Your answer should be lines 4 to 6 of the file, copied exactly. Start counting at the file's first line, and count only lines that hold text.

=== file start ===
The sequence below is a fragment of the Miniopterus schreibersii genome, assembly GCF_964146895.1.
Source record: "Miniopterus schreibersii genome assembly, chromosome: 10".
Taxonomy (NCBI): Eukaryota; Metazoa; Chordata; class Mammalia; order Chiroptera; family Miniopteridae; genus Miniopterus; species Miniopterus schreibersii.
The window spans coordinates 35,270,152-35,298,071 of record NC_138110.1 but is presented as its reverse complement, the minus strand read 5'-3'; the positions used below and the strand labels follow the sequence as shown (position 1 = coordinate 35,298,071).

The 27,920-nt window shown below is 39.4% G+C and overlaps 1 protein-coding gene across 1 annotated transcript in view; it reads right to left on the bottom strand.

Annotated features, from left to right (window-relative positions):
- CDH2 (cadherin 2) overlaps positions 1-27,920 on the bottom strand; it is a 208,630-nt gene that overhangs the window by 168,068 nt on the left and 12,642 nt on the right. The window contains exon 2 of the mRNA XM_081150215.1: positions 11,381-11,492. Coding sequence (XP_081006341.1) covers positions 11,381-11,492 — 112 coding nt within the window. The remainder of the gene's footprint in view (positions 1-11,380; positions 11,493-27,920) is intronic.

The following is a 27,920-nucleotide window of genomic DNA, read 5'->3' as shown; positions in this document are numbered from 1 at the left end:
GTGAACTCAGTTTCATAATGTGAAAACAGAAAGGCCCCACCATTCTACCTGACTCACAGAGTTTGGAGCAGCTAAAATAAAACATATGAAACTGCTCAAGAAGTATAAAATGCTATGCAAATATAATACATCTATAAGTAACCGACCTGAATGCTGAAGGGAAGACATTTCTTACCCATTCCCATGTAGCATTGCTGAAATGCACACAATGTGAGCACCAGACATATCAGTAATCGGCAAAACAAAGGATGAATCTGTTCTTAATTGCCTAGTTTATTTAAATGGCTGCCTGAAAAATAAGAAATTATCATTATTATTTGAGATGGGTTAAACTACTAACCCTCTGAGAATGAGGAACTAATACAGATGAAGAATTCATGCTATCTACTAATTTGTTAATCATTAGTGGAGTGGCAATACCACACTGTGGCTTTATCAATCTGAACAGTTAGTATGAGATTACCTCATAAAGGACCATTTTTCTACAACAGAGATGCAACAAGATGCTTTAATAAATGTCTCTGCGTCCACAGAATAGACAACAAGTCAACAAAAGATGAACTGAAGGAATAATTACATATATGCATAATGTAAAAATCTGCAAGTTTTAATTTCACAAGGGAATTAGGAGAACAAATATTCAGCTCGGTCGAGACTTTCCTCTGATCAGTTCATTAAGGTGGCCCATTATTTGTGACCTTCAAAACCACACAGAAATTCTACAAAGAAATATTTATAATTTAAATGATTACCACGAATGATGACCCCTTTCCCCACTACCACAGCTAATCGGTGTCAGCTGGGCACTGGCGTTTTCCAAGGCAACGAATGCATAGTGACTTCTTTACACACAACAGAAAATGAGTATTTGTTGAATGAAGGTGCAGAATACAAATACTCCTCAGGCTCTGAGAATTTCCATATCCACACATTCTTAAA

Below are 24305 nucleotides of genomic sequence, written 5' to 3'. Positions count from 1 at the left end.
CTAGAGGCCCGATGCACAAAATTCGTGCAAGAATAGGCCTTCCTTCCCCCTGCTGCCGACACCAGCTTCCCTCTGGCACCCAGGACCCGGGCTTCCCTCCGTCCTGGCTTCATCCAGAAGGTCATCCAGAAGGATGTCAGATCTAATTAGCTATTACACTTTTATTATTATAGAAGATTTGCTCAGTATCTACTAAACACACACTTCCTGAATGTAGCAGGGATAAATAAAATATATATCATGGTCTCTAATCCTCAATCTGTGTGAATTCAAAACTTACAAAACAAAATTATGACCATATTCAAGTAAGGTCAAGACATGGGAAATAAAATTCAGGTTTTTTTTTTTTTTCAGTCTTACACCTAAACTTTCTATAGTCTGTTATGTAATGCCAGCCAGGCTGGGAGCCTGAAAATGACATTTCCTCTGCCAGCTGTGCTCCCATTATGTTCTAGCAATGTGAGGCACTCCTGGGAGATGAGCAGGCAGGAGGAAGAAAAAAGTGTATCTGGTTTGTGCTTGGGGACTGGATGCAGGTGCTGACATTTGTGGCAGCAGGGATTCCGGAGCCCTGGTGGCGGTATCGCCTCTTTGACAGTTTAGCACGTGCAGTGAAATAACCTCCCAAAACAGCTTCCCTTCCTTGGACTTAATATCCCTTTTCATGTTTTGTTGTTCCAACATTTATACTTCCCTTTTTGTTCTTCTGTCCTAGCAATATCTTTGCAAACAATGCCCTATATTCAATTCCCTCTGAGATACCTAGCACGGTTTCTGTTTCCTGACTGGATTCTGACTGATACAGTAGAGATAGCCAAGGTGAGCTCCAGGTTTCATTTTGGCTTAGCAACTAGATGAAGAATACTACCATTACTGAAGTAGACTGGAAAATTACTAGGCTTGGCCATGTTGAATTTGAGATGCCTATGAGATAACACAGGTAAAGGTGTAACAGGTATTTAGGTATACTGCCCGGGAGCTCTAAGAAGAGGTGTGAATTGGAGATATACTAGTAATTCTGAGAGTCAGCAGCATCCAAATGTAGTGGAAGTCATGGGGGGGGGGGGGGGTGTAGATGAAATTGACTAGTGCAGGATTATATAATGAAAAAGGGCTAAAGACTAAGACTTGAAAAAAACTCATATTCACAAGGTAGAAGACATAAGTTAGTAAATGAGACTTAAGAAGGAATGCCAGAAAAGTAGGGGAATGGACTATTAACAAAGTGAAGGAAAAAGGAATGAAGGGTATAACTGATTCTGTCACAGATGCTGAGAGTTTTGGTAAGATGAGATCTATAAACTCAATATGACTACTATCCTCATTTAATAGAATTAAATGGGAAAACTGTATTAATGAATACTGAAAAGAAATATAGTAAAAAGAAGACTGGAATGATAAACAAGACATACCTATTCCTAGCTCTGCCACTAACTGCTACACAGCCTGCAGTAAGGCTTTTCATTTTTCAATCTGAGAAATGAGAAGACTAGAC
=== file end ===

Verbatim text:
The window spans coordinates 35,270,152-35,298,071 of record NC_138110.1 but is presented as its reverse complement, the minus strand read 5'-3'; the positions used below and the strand labels follow the sequence as shown (position 1 = coordinate 35,298,071).

The 27,920-nt window shown below is 39.4% G+C and overlaps 1 protein-coding gene across 1 annotated transcript in view; it reads right to left on the bottom strand.

Annotated features, from left to right (window-relative positions):